Questioning my assumptions

I wrote last year about the importance of keeping a research log and my intention to keep one. I still think it’s important. Despite that, I’m still not really keeping one.

Oh, but I wish I were. My grandfather’s grandfather was George Washington Adams. I had accumulated a certain amount of information about him–and I’d recorded sources for everything. But now as I revisit him, I’m starting to doubt whether the military sources I found are necessarily for the right guy. And I think if I’d been keeping a good research log, I’d have perhaps written down why I was so certain that the George W. Adams from Company A, 35th Kentucky Infantry (Union), who ended up in the National Soldier’s Home for awhile in the 1920s and 1930s was my great great great grandfather. But looking at it now, I’m not so sure.

So I’m going to go back to all the data I’ve gathered for him and cast a critical eye on what I’ve found and make sure that I’ve got the right guy. And I’m going to carefully record my efforts and my reasoning for every fact. I’m not pledging to start keeping a research log for every bit of research I do (though I hope to at some point). I’m just pledging to do it for this one ancestor.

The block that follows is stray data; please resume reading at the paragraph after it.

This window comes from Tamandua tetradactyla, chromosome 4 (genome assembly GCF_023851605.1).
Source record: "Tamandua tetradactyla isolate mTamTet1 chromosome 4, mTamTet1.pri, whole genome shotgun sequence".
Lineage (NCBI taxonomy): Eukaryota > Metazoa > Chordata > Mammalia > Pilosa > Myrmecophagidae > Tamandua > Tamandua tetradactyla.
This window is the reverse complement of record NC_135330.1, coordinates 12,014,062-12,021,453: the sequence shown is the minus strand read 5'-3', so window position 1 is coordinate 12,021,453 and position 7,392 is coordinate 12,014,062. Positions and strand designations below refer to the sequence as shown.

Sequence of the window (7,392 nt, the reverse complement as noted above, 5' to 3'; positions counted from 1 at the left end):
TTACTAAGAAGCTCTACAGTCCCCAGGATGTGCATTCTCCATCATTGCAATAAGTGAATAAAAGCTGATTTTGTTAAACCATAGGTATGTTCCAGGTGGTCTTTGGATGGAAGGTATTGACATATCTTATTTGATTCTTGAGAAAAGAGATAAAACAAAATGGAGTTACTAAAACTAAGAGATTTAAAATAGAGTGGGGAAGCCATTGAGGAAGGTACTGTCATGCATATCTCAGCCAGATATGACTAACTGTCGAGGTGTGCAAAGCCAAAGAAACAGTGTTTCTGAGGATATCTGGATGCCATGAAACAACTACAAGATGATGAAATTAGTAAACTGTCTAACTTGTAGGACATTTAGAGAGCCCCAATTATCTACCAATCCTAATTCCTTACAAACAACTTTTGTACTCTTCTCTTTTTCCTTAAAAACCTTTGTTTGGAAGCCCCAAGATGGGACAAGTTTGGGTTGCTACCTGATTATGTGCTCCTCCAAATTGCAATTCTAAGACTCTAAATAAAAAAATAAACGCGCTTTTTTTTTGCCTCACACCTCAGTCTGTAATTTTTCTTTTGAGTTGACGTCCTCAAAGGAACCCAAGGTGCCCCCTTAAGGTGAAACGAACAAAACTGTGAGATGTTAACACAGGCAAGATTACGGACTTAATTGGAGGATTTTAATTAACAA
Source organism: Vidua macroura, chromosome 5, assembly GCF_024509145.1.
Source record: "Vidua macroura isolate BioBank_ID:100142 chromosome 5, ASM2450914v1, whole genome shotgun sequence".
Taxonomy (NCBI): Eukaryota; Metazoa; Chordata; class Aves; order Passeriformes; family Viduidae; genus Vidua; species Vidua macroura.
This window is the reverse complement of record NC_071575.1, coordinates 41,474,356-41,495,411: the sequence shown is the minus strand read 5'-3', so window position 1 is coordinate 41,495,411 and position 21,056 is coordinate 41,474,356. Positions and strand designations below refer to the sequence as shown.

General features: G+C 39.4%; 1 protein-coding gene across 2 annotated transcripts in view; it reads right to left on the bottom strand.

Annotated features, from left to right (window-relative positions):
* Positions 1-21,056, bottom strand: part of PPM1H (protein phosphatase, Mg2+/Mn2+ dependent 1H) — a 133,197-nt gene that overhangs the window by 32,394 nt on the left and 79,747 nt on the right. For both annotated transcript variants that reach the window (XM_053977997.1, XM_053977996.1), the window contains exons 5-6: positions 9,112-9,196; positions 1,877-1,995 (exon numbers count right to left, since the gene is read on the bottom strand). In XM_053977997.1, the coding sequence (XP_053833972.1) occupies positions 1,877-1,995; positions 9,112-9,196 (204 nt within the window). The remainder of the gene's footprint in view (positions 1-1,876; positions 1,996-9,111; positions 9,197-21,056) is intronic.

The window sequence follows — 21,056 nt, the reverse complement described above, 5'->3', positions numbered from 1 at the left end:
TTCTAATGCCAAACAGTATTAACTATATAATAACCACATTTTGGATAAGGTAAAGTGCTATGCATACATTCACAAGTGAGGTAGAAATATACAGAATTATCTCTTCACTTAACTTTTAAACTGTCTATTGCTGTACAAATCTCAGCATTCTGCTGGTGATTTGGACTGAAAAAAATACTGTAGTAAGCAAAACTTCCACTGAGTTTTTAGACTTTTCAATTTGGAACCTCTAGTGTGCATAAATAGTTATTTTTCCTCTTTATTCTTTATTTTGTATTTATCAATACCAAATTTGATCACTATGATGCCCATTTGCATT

Once I figure out if I have the right guy, I’ll write here and let you know!

Comments

  1. Kristen says:

    I have found that there are many people with the same name back in my family. Even books that have been written have confused 2 people with the same names and made them as one. Thank God for my researcher who is taking the time to check land records, church records, wills etc to make sure who is who….but what a fun process to come up with the answer to so many mysteries!!

    • How interesting, Kristen! I bet it is a fun process to play detective and solve those mysteries. That’s one of my favorite parts of family history research. Thanks so much for your comment!

  2. I have this info on our mutual Grandfather George Washington Adasm’s Grandfather – George Washington Adams – Yes my Grandpa was named after our mutual one. And boy – that’s a sticky wicket.
    SOURCE: Poplar Grove Cemetery Records
    Military; Union Army – Civil War; (Co. D, 7th KY Vol. Calvary)
    His tombstone does not have a death or a birth date on it so his dates come from family and military records.

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